Some random Slashdot factoids (mostly on the techhie side)
- All incoming submissions are viewable: http://slashdot.org/firehose.pl (not nearly as entertaining as the just-updated livejournal feed, though)
- Comments are about 10% of the traffic but 50% of the work
- Slashdot hardware:
- 20-25 machines
- 2 master dbs, 4 slave dbs (search, backup, slaves)
- 15 front end machines (static, dynamic, ssl)
- bunch of helper boxes -- SMTP, NFS, logging
Also interesting was the talk about Rhythms of Participation on Facebook. It's mostly what you'd expect for the college crowd, spike from noon Friday to noon Sunday, lots of random messages after 2am. :)
The keynote for the third day was Judith Donath from the MIT Media Lab. She gave a talk based on her upcoming book about "human signaling in mediated and face-to-face communication". It was fascinating; she talked about the basic idea of signaling theory. She describes it as:
Many of the things we want to know about each other are not directly perceivable. These qualities include emotional states (are you happy?), innate abilities (are you smart?), and the likelihood of acting a particular way in the future (will you be a loyal friend?). Instead, we must rely upon signals, which are perceivable indicators of these not directly observable qualities.I can't really do it justice in terms of a summary, but it was fascinating look at how we communicate both explicitly and implicitly. She has a chapter of her book available if you're interested in reading more.
Qualities can be almost anything: strength, honesty, genetic robustness, poisonousness, suitability for bookkeeping employment, etc. We rely on signals when direct evaluation of the quality is too difficult or dangerous. A bird wants to know if the butterfly it is about to eat is poisonous before it takes a bite, and relies on the signal of wing markings to decide whether to eat or move on. An employer wants to determine before making a hiring decision whether a candidate will be successful or not, and relies on signals such as a resume, references, and the candidate’s actions and appearance to predict suitability for the job.
My presentation is embedded here from Slideshare:
EDIT: Joe McCarthy from Nokia Research just posted a very comprehensive summary as well, reminding me of a few things, like the "Daddypants" philosophy of moderation on Slashdot.
Thursday, June 28, 2007
Anyway, I just got in last night and met up with a few people at the cocktail reception. It looks like it's going to be a great conference. I met a woman from Australia who's presenting on a generative 'what's the community mood' sculpture, and chatted for a bit with Joe McCarthy from NRC. I went back and re-read his blog, which is always inspiring.
This morning, I'm presenting my paper at a session called ICT for Business Clusters in Emerging Markets. I think it's going to be great. My basic idea for this paper is that media education, in particular mobile or digital storytelling can always be effective for participants in self-expression and digital education. And when it's properly aligned with industry and government, there is huge potential for job opportunities and even job creation.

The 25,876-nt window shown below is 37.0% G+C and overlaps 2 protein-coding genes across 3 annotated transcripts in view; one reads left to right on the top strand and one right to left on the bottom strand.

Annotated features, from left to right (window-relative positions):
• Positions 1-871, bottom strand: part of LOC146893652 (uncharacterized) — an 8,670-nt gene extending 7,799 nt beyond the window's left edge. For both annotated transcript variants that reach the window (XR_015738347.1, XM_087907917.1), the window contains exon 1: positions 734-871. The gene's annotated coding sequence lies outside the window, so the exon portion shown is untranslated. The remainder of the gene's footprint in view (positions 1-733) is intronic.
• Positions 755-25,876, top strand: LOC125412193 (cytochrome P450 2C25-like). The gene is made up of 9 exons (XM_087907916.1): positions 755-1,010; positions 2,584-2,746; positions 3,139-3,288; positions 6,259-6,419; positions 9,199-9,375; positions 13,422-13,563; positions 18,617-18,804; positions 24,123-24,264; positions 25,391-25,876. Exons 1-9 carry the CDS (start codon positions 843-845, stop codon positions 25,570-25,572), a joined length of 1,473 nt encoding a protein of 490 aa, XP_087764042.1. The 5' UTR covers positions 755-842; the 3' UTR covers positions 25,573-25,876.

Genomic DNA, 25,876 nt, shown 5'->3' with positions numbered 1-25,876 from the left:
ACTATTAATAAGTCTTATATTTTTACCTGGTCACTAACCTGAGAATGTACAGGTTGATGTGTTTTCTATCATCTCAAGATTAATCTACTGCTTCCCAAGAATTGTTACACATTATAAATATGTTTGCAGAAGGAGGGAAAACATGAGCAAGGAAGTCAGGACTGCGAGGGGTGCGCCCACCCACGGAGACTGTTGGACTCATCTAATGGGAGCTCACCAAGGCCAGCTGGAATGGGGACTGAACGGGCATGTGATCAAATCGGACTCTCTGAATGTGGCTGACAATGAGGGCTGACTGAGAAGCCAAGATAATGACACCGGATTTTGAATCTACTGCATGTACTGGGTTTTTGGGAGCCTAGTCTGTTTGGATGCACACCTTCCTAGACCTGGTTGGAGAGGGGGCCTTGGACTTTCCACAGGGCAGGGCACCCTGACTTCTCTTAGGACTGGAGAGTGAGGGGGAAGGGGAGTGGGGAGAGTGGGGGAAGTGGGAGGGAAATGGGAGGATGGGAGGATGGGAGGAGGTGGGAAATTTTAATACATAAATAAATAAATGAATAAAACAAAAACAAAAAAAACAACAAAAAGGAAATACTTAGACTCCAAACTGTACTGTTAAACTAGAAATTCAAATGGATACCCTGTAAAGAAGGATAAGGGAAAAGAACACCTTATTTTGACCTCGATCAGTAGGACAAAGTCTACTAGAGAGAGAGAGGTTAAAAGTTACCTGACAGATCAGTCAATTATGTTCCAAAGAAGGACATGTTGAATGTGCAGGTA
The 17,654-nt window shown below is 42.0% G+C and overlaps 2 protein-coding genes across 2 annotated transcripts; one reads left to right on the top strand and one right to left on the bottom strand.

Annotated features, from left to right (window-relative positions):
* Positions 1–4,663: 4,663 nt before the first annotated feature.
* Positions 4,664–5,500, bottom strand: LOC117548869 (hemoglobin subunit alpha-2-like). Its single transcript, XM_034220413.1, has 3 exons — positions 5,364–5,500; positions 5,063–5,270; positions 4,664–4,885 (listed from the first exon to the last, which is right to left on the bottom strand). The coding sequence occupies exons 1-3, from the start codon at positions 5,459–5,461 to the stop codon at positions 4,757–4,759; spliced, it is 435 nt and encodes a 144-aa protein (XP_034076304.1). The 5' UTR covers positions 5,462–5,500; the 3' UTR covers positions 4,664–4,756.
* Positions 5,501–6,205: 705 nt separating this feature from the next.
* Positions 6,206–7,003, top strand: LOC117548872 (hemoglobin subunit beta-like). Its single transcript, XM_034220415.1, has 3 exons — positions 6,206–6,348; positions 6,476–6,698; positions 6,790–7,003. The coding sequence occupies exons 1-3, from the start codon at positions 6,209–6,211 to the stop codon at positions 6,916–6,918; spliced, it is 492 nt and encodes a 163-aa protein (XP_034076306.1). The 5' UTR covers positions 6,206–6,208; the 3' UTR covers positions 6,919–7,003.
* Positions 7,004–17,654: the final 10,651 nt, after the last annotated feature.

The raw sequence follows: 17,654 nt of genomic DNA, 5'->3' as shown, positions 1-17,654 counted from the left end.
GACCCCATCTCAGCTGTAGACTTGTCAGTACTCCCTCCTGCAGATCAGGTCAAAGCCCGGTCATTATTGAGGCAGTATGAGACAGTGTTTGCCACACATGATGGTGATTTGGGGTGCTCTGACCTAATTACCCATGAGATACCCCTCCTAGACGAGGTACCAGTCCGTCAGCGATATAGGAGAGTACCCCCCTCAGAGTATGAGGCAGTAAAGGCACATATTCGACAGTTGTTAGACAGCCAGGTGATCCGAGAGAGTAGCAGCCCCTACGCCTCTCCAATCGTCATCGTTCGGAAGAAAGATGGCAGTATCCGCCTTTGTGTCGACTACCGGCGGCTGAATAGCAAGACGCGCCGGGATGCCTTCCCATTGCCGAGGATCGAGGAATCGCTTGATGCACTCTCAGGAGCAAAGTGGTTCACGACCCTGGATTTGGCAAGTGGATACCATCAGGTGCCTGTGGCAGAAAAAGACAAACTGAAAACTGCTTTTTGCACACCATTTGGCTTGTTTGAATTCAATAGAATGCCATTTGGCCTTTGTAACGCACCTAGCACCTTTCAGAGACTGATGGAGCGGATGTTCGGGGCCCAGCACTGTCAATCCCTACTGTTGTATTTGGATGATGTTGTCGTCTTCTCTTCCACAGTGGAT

I'll try to blog throughout the conference.
Tuesday, June 26, 2007
In this picture, you can see me, Hernan, and Edgardo (three Digital Vision Fellows) chatting with some E-Lounge students. We had this chat last week, where we explained our projects and their subject areas; mobile storytelling, micro enterprise resource planning, and financial services for the poor through cash cards and SMS.
This week, we presented projects about San Francisco culture. Three interns walked around the Potrero Hill neighborhood in San Francisco to take pictures with our camera phones.
Afterwards, we created stories (two web pages and one video) about San Francisco culture. I think they are great. Check em out!
Rowvin (WEB PAGE):
Anton (WEB PAGE):
Tuesday, June 19, 2007
On the big end, I saw a link to powering the Google-plex with rooftop solar. They have a cool Flash realtime graph about how much power they're saving (and what it means in real terms. Like how long it would power a flat-screen TV).
On the small end, I got a newsletter from Nokia about alerting you that you can unplug your phone when it's charged.
It's a great idea, actually. Phantom loads actually account for a lot of power overall.
Wednesday, June 13, 2007
The Project VIEW team (me, Anton, Rowvin, & Seanne) had a great time today prototyping a new project.
We talked a lot about culture, and what is American culture, San Francisco culture, and each of our own. Then we tried out a empowerment evaluation, which I just learned about from Dr. David Fetterman here at Stanford. It was quite interesting to involve the students in thinking about how they would measure cross-cultural impact based on the framework we were using.
We did a little field trip to a nearby Safeway and shot some other camera phone pictures to document American and San Francisco culture around the neighborhood. Here are some of the highlights. They're great photographers.
Thursday, June 07, 2007
Microfinance is a very interesting topic, but it makes it even cooler to directly participate.
Wednesday, June 06, 2007
It's been a little while, but I have great news! My project at Stanford is going amazingly well, and I'm proud to announce the launch of my website,
| Digital storytelling videos